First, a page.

"The president has clearly bet his legacy and put all the chips in the pot on Iraq," said Stephen Hess, a presidential expert with the Brookings Institution in Washington, "and it looks better for him at the end of the year than it did at the beginning of the year."
In January, the president unveiled his troop-surge strategy, arguing more U.S. troops were needed to quell ongoing bloodshed.
"The situation in Iraq is unacceptable to the American people -- and it is unacceptable to me," he said in January, announcing the administration was sending an additional 20,000 American troops to fight in Iraq.
By September, the president was appealing to the nation in a primetime address – declaring the troop-surge strategy a success.
Bush announced some troops would be coming home and wouldn't be replaced, though his plan will leave 7,000 more troops in Iraq next summer than before the troop surge.
Former White House Press Secretary Tony Snow, who resigned this year after being diagnosed with cancer and citing financial reasons, said people inside the White House were frustrated with the coverage of the war.
"One of the things that we saw in the White House when I was still there was an improving situation on Iraq," Snow said in an interview with ABC News. "It was frustrating for a long time because nobody would cover it."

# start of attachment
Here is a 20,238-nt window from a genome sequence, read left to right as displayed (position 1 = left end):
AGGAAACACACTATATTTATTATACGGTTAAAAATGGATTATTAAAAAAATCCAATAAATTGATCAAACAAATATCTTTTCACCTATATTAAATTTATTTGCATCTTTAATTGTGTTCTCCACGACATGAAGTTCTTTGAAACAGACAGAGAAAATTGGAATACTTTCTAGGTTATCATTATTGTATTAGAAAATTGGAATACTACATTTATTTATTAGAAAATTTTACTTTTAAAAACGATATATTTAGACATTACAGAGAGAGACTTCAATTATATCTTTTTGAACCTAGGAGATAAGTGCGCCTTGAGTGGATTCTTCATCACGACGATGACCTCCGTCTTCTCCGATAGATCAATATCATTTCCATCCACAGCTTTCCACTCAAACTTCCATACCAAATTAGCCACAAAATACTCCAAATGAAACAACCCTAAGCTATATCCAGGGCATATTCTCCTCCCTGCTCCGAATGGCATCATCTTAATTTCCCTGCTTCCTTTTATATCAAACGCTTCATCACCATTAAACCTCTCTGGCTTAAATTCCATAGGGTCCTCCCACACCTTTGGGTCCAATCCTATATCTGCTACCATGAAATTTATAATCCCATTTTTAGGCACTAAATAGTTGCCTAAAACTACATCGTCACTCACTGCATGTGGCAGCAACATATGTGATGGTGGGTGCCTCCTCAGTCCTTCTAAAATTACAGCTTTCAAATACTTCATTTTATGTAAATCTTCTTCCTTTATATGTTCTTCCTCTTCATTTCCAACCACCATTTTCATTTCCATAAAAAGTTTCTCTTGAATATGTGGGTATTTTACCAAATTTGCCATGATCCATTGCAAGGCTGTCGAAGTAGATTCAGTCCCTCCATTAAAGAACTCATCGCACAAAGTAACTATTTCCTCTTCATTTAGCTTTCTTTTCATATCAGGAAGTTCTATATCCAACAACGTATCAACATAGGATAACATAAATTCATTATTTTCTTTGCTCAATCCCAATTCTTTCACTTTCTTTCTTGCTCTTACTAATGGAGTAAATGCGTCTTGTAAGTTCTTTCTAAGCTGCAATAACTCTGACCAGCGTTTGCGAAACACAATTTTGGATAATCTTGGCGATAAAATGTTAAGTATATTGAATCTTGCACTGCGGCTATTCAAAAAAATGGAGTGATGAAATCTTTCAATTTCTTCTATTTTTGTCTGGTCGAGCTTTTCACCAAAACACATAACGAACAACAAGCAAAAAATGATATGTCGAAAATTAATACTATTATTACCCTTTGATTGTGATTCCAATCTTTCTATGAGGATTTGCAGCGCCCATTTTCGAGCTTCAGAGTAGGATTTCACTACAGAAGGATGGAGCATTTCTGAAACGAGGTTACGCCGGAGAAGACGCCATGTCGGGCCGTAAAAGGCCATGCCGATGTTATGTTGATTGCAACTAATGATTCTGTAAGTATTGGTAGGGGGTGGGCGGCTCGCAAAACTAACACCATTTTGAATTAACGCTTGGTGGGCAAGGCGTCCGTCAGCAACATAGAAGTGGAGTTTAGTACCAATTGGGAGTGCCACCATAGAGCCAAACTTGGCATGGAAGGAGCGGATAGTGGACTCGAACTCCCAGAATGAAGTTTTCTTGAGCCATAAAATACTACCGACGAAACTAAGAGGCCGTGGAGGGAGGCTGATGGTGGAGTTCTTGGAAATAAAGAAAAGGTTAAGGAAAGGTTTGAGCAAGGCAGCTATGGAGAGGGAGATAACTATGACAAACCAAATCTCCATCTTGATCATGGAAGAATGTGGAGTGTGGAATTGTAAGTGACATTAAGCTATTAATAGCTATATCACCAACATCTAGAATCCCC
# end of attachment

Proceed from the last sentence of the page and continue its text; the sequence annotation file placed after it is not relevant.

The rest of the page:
Toward the end of the year, however, news reports began suggesting the troop surge was working.
"That has taken Iraq off the front burner as an issue, and that's going to have all kinds of political implications in 2008," said ABC's Roberts.
Despite the reports of progress in Iraq, however, the families of U.S. soldiers cannot forget the human toll.
Almost 800 U.S. soldiers were killed in Iraq this year, and about 6,000 were wounded -- bringing the overall Iraq War total to almost 4,000 killed and 28,000 wounded.
This past year was also a year of political controversy.
Washington roiled in February with revelations of squalid conditions at Washington's Walter Reed Army Medical Center, renewing focus on veterans' health issues.
And who could forget the contentious congressional testimony of former Attorney General Alberto Gonzales, whose explanation of his role in the firings of federal prosecutors and the surveillance program even angered Republicans on the Senate Justice Committee.
"It seems to me that it is just decimating, Mr. Attorney General, as to both your judgment and your credibility," said Sen. Arlen Specter, R-Pa., when questioning Gonzales on Capitol Hill about his actions surrounding the domestic spying program.
In July, Bush outraged Democrats when he commuted the 30-month prison sentence of I. Lewis Libby Jr., the former top aide to Vice President Dick Cheney, who was convicted of four felony counts for lying during the Valerie Plame CIA leak investigation.
"Libby's conviction was the one faint glimmer of accountability for White House efforts to manipulate intelligence and silence critics of the Iraq War. Now, even that small bit of justice has been undone," said Senate Majority Leader Harry Reid, D-Nev.
Then there was the humorous, if not uncomfortable news video of Vice President Dick Cheney in October nodding off during an emergency meeting about the California wildfires.